“The secret ingredient is always love, but really, the secret ingredient is peanut oil,” she says.
The two follow the wisdom of Jace’s great-grandfather Neil Fletcher, who was one of the original founders of Fletcher’s and who is credited with inventing the corn dog in the 1940s.
“‘Corn dogs are simple, but they ain’t easy.’ That’s what my great-grandfather said, and it’s so true. You can really mess things up,” Jace says.
To maintain simplicity, the corn dog batter only has seven ingredients: wheat flour, corn flour, milk, eggs, salt, baking powder and baking soda. Once the basics were down, Vic and Jace got creative. The menu features an array of fried foods, from jalapeño- and cheddar-infused sausages to a frank enveloped in a dill pickle, along with fried corn, deluxe funnel cakes and deep-fried Oreos.
“This year has been a breakthrough. We’ve gone from a classic corn dog with a hot dog in the middle, to now we’re rolling it in bacon and we’re painting on the 24-karat gold, and we’re layering in the poblano peppers,” Jace says.
That mix of classic recipes with a modern spin comes through in the place’s ambiance too. The space is stylish with a distinct modern black-and-white theme. A “Step Right Up” sign hangs over the cash register, and pictures of classic Texas venues line the side wall. Caricatures of Vic and Jace, and renderings of corn dogs from local artists pop out. Reggae is playing and a couch sits next to a table set up with games such as Tic-Tac-Toe, Pick Up Stix and Jenga.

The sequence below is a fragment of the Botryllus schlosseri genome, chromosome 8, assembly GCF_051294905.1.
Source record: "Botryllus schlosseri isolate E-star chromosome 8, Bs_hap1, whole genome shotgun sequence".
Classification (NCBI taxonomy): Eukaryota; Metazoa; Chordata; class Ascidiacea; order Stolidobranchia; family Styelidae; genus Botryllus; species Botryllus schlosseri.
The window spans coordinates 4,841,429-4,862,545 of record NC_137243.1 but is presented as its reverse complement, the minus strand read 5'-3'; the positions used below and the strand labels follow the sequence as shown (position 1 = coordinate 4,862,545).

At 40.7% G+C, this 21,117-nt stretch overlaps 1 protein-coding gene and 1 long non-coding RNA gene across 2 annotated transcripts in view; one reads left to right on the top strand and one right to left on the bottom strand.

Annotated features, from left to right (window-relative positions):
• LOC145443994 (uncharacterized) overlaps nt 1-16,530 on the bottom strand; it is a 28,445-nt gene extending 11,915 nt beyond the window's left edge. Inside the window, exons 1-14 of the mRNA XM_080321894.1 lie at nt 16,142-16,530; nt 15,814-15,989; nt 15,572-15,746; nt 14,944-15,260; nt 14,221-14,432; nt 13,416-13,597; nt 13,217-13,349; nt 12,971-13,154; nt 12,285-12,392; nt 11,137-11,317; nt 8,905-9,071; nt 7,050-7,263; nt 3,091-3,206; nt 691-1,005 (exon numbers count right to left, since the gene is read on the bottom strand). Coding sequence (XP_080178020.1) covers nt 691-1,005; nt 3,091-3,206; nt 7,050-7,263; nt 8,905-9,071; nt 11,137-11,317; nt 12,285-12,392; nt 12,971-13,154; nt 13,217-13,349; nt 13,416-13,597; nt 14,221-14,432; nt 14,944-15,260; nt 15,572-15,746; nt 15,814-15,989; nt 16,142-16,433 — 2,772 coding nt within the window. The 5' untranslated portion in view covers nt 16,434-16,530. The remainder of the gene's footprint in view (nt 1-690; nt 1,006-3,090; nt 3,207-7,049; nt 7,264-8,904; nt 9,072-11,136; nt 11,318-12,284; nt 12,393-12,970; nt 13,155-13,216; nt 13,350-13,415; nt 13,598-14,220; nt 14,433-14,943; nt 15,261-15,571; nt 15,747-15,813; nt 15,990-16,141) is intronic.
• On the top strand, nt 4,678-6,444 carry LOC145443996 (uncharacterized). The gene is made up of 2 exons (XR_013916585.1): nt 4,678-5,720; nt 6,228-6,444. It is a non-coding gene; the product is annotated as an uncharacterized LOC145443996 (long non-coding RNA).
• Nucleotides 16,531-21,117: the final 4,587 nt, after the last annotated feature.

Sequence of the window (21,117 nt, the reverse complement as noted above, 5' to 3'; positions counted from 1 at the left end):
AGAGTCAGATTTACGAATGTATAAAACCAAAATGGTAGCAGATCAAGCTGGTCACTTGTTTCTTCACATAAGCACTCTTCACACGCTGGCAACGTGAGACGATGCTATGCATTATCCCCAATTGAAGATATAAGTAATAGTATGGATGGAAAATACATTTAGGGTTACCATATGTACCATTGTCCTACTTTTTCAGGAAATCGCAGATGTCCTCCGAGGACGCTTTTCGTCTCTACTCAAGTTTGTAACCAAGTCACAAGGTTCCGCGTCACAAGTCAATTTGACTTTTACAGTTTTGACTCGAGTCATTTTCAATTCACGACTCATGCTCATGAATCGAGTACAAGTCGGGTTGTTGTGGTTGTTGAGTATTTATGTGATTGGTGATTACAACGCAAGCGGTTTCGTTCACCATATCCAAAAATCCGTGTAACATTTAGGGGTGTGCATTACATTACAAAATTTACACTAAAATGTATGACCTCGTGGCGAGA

“We wanted the vibe to be very vintage fair and local, but personal, but also a little side of freak,” Jace says.
She points to a photo of white cowboy boots, and then to an antique-style painting of her in a Wild West costume.
“I’m known for my white cowboy boots. Also, we did when I was 18 the old-timey photo booths where you like hold the revolvers and guns and stuff. I found a local artist, and she replaced the revolver with a bouquet of corn dogs.”
Once the pandemic hit in full force, Vic and Jace had no intention of opening a second location until restrictions were lifted. They already had a catering van and survived because they were able to work birthday parties and pop-ups. But when business struggled in the original location, Vic and Jace kept an eye out.
“When this opportunity presented itself, we couldn’t pass it up,” Jace says.